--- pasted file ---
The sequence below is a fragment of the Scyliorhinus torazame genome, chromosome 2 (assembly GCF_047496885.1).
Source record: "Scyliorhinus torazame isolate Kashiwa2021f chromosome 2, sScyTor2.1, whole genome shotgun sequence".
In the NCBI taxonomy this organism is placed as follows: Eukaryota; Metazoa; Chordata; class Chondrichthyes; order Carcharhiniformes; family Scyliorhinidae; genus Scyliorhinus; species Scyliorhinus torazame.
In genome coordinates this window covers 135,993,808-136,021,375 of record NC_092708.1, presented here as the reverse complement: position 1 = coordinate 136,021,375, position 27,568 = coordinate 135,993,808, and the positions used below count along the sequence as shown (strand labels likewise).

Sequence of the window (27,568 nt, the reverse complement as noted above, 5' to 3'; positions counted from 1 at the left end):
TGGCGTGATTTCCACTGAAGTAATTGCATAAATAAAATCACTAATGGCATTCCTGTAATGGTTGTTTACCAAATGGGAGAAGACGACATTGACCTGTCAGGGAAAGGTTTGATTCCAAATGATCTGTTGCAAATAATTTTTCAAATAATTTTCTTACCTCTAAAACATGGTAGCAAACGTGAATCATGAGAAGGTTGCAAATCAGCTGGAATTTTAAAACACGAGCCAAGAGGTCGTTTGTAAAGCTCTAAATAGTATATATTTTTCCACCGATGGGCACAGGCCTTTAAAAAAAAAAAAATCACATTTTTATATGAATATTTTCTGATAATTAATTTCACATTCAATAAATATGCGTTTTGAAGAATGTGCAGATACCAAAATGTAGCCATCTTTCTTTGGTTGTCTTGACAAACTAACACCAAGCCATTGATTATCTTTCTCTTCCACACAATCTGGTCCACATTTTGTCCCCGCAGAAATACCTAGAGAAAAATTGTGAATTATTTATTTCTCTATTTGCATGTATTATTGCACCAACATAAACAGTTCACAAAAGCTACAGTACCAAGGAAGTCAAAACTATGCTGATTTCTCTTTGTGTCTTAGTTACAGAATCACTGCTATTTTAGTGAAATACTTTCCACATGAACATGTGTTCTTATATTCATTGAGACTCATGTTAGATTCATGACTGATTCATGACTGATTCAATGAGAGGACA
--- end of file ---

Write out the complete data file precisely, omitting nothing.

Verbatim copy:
The sequence below is a fragment of the Scyliorhinus torazame genome, chromosome 2 (assembly GCF_047496885.1).
Source record: "Scyliorhinus torazame isolate Kashiwa2021f chromosome 2, sScyTor2.1, whole genome shotgun sequence".
In the NCBI taxonomy this organism is placed as follows: Eukaryota; Metazoa; Chordata; class Chondrichthyes; order Carcharhiniformes; family Scyliorhinidae; genus Scyliorhinus; species Scyliorhinus torazame.
In genome coordinates this window covers 135,993,808-136,021,375 of record NC_092708.1, presented here as the reverse complement: position 1 = coordinate 136,021,375, position 27,568 = coordinate 135,993,808, and the positions used below count along the sequence as shown (strand labels likewise).

Sequence of the window (27,568 nt, the reverse complement as noted above, 5' to 3'; positions counted from 1 at the left end):
TGGCGTGATTTCCACTGAAGTAATTGCATAAATAAAATCACTAATGGCATTCCTGTAATGGTTGTTTACCAAATGGGAGAAGACGACATTGACCTGTCAGGGAAAGGTTTGATTCCAAATGATCTGTTGCAAATAATTTTTCAAATAATTTTCTTACCTCTAAAACATGGTAGCAAACGTGAATCATGAGAAGGTTGCAAATCAGCTGGAATTTTAAAACACGAGCCAAGAGGTCGTTTGTAAAGCTCTAAATAGTATATATTTTTCCACCGATGGGCACAGGCCTTTAAAAAAAAAAAAATCACATTTTTATATGAATATTTTCTGATAATTAATTTCACATTCAATAAATATGCGTTTTGAAGAATGTGCAGATACCAAAATGTAGCCATCTTTCTTTGGTTGTCTTGACAAACTAACACCAAGCCATTGATTATCTTTCTCTTCCACACAATCTGGTCCACATTTTGTCCCCGCAGAAATACCTAGAGAAAAATTGTGAATTATTTATTTCTCTATTTGCATGTATTATTGCACCAACATAAACAGTTCACAAAAGCTACAGTACCAAGGAAGTCAAAACTATGCTGATTTCTCTTTGTGTCTTAGTTACAGAATCACTGCTATTTTAGTGAAATACTTTCCACATGAACATGTGTTCTTATATTCATTGAGACTCATGTTAGATTCATGACTGATTCATGACTGATTCAATGAGAGGACA